Boaters in SWFL prepare for Isaac
Photo: Video by fox4now.com
LEE COUNTY, Fla. - Tropical storm Isaac has many boaters on edge tonight. They plan on protecting their investments by pulling their boats out of the water. Our team coverage continues tonight with Mike Mason who hit the marinas around St. James City today, finding out what boaters are doing to prepare.
A couple of boaters we spoke with say they're going to ride out the storm but most say they're not taking any chances as Isaac approaches. Just the threat of a hurricane hitting Southwest Florida is sending a ripple effect throughout the boating community.
Lisa Dence: "The guys who own the smaller boats you know your 20 footers, 24 footers they're pulling them out putting them on their trailers bringing them home. The bigger boats they're making sure that they're tied down good."
Lisa Dence owns Old Fish House Marina in Matlacha. It's usually bustling with dozens of boaters but today only 4 boats remain, owners pulling them out of the water as Isaac approaches even though most here feel the storm will blow over.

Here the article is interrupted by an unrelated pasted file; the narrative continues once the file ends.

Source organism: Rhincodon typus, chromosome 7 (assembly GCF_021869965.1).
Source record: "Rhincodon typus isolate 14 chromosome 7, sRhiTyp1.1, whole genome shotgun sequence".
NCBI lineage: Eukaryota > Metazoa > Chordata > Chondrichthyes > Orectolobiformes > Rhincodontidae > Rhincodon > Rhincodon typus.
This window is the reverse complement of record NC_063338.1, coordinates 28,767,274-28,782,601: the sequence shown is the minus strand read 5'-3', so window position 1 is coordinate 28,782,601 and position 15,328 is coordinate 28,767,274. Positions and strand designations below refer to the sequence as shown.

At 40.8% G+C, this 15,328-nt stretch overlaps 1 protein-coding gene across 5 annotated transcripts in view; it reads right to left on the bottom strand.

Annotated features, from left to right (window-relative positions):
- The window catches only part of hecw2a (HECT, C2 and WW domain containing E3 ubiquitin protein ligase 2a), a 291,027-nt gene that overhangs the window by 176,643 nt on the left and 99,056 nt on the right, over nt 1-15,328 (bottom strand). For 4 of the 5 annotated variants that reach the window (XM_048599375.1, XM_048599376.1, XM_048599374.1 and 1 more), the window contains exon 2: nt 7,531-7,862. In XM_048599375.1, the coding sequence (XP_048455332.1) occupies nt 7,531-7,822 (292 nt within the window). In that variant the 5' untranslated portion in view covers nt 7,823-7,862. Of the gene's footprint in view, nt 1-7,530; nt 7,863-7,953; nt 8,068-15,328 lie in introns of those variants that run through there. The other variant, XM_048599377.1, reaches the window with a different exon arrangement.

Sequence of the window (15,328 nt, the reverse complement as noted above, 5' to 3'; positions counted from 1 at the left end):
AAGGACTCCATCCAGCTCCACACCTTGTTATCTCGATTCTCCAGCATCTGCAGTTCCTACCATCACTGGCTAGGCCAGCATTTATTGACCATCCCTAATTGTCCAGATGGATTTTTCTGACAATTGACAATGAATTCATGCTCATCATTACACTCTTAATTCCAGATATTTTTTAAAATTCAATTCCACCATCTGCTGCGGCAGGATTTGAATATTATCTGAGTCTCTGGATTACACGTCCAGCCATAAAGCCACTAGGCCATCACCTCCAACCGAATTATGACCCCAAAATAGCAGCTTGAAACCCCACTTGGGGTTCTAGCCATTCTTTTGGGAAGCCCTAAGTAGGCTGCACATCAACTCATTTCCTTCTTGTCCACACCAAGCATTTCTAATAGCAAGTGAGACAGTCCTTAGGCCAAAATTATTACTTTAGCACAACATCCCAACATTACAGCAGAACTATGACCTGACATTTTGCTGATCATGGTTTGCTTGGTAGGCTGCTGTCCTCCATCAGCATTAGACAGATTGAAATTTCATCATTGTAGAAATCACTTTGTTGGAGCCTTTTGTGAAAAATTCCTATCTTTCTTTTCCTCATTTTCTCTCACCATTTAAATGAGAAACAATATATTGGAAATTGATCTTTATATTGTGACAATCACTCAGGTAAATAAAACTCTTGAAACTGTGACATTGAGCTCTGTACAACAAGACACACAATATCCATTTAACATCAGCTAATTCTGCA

Lisa Dence: "They don't seem to be too worried about the storm. 70 mile an hour winds, we went through Charlie, we should be fine."
But Captain Gene Becker's not taking any chances, coasting the waterways in St. James City, reeling in his crab traps before the storm moves in.
Captain Gene Becker: "With the wind and everything the traps might not be there when we get back if you have a little bit of wind the traps will move and who knows where they're going to go."
After pulling traps, Becker trailered his boat today but he has a lot more riding on another boat he owns; the Fort Myers Princess. That's why he's getting on the horn now, .preparing to drive the 75-footer from the beach to a marina in Downtown Fort Myers where it should be safe and secure.
Captain Gene Becker: "It'll be tied in between pilings and a slip so it's a lot more protected there than the beach. You won't get the storm surge that we'll get at the beach, I say storm surge but it's more tide, you know if the tide comes up 4 or 5 feet it's a problem down at the beach."
Officials say boats that are kept in the water can become projectiles during the storm surge and are extremely dangerous. That's why it's so important to make sure they're safely secured.